13. I forgot a couple of things. Vacuuming and changing the sheets on the bed are the hardest things I do. We bought a robotic vacuum and it's "da bomb." I resisted for a long time because I thought it wouldn't do a good job (it does) and I was sure the dog wouldn't leave it alone (he does). I can pull up the bedding in the morning, but I can't make the bed from scratch all at once. I put on the fitted bottom sheet (the hardest part), then I will go back and put on the top sheet, then the blanket and comforter. Divide and conquer. Also, I don't have a set day to do this and stretch it out until I think the sheets actually need changing--usually 10 days or so. I have very low standards!

    1. Maxine I love your take on things!

    2. Maxine, you don't have "very low standards", you have priorities, and very smart ones given your abilities. What with caregiving for my husband (recent stroke), if there is food in the refrigerator, clean clothes to wear, the health department wouldn't condemn my bathroom, and the lawn isn't jungle high, then everything else is a luxury!
      --Frances (in SW Pennsylvania)

    3. I am glad to know about the robot vac!

  14. I love your mum's knitting! We never said we were bored when I was growing up or we were given something to do. I like being busy and I start with the easiest things on my list and work my way to the harder jobs so that I can see the progress I've made. And I also use my lists to keep me on track. I think my grandma would be proud that I do quite a few things that she did and didn't choose an idle or me first lifestyle.

  15. Beautiful knitted items! Thank your mom for sharing, Annabel. My kids know not to tell me they are bored! 😊
    Once I was asked by one of my children, "Are you ever bored, Mom?" I really had to think on that one. Even as a kid, I was always making gifts for others or reading. Have you ever noticed how people are drawn to busy creative people? They live such satisfying lives!
    I am thankful for all the older ladies and gents who lived as examples for us all.

  16. Hi Annabel. I think people have forgotten how to just be. People are so used to having information and entertainment at their fingertips. Being able to just sit and enjoy your surroundings, in quiet contemplation, is a forgotten skill.
    Being bored is a choice. There is always something to do. My kids learnt very early in their lives not to mention being bored anywhere I could hear. They were given chores to do until their boredom passed.
    I dont believe in providing continuous entertainment for little people. This takes away their ability to engage in imaginative play. It also gives them an excuse to be bored. Instead we give them a gentle push towards items they already have. A desk, a bag of scrap paper, glue stick and some crayons and it is amazing what little people can create.
    I had my embroidery machine working away on some makes today. Whilst I was waiting for each step to be completed, the kitchen was wiped over, the floors were vacced and two loads of washing were done and hung on the line. There is always something to do.
    Tomorrow I am joining Katie and the little boys at the park and then going back to their house to help with some cleaning. No boredom here.
    Life is full and busy.

  17. This was such a lovely post. I especially loved the point you made that not wanting to do something wasn't an excuse not to do it. I'm a list maker, too, but what helps me most of all is remembering to be thankful. Thankful that I am able to do things to enrich our lives, like cooking meals and having a garden. Yesterday I went to town to run errands. This required going to several stores. It was hot and crowded and not much fun. But as I was walking across the parking lot to the store, I thought of my brother. He has terrible arthritis, and talked about how even going to Walmart is such a chore for him because he has to walk so far. I said a prayer for my brother, but also a prayer of thanks that I am able to walk to the store without pain. When I got home I was tired, but after supper I went into the garden to water and weed a little and just being outside was restorative. I came in and didn't feel like doing anything else, but I started a batch of yogurt in the Instant Pot and a batch of pasta sauce in the Crock Pot. When I did sat down I felt accomplished and grateful for the good food we would enjoy. And this morning the sauce and yogurt were both ready and that was satisfying too. (Another tip -- If I have a really drudgery-type job to do, I listen to podcasts or an audiobook. That helps the time go faster.)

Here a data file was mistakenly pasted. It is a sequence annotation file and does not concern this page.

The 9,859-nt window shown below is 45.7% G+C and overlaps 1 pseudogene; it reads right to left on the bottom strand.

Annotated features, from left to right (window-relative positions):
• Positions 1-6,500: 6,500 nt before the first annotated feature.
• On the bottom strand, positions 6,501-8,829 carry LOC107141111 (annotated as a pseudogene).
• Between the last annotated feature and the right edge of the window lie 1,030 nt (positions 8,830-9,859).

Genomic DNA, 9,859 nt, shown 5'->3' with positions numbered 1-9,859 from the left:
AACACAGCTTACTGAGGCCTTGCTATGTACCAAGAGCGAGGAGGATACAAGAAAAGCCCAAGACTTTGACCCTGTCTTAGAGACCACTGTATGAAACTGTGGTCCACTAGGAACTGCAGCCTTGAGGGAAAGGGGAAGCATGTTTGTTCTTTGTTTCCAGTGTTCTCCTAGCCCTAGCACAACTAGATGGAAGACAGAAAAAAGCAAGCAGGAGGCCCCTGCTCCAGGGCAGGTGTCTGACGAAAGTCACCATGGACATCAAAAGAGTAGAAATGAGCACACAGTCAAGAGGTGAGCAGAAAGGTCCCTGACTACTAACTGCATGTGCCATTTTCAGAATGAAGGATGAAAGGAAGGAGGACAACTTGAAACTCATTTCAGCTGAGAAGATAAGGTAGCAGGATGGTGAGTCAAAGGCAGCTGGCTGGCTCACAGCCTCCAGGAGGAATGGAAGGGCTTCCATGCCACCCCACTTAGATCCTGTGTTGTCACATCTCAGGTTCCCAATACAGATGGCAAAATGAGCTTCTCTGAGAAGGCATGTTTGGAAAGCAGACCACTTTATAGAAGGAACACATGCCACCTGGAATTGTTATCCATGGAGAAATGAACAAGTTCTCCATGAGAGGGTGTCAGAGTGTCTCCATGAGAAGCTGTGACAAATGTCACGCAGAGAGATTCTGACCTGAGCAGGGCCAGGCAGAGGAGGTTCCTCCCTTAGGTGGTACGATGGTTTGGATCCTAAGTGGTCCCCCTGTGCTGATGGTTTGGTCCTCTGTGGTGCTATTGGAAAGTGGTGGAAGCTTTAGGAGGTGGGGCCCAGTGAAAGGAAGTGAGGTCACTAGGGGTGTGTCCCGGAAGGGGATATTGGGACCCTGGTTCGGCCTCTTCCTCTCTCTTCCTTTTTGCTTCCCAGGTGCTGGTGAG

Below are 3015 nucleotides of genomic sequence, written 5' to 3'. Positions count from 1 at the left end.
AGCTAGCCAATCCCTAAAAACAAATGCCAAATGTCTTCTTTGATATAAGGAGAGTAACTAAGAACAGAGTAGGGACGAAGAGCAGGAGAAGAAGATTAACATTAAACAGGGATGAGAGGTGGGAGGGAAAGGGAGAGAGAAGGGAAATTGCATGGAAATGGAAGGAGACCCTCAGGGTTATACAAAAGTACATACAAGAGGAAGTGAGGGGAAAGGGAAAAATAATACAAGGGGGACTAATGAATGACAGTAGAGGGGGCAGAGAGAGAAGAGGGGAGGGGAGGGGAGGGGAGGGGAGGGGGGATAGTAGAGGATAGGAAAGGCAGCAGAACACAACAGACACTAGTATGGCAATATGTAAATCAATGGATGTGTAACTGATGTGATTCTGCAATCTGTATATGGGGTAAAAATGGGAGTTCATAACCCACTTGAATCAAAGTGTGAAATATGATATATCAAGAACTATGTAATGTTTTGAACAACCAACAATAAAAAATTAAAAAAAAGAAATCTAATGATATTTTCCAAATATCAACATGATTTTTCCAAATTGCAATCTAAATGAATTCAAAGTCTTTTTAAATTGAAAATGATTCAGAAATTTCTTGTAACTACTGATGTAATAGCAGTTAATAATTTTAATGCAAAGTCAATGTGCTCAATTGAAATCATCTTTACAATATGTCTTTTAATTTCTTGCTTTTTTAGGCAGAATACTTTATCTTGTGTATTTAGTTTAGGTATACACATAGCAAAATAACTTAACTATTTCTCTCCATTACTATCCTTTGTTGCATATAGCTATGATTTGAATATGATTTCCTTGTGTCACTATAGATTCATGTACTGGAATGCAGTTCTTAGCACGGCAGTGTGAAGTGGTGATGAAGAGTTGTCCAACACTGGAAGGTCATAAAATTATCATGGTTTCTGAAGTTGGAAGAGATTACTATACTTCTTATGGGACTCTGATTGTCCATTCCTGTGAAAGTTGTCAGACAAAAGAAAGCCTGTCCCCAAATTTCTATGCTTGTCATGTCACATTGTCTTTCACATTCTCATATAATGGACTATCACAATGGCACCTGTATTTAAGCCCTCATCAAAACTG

18. Find something to do or I'll find something for you to do...Threat that almost always worked to get us kids out from underfoot and away from the threat of adult cures for boredom, lol. I am a rare one in that I am seldom bored and can almost always find something to do. I'm not as productive as Annabel by any means but I accomplish a lot and I have plenty of lovely ways to fill my free time. I love to color, read, write, read through blogs, or just sit quietly on the porch. I putter about off and on all day long and am pretty well satisfied with what I accomplish. That said, there are days I simply don't want to do certain things. I will take a day off once the general maintenance things are done. I think there is room in this world for both productive activities and those that are simply for pleasure. But I do know it's true that if I truly want to see results and net savings, then I'll DO SOMETHING.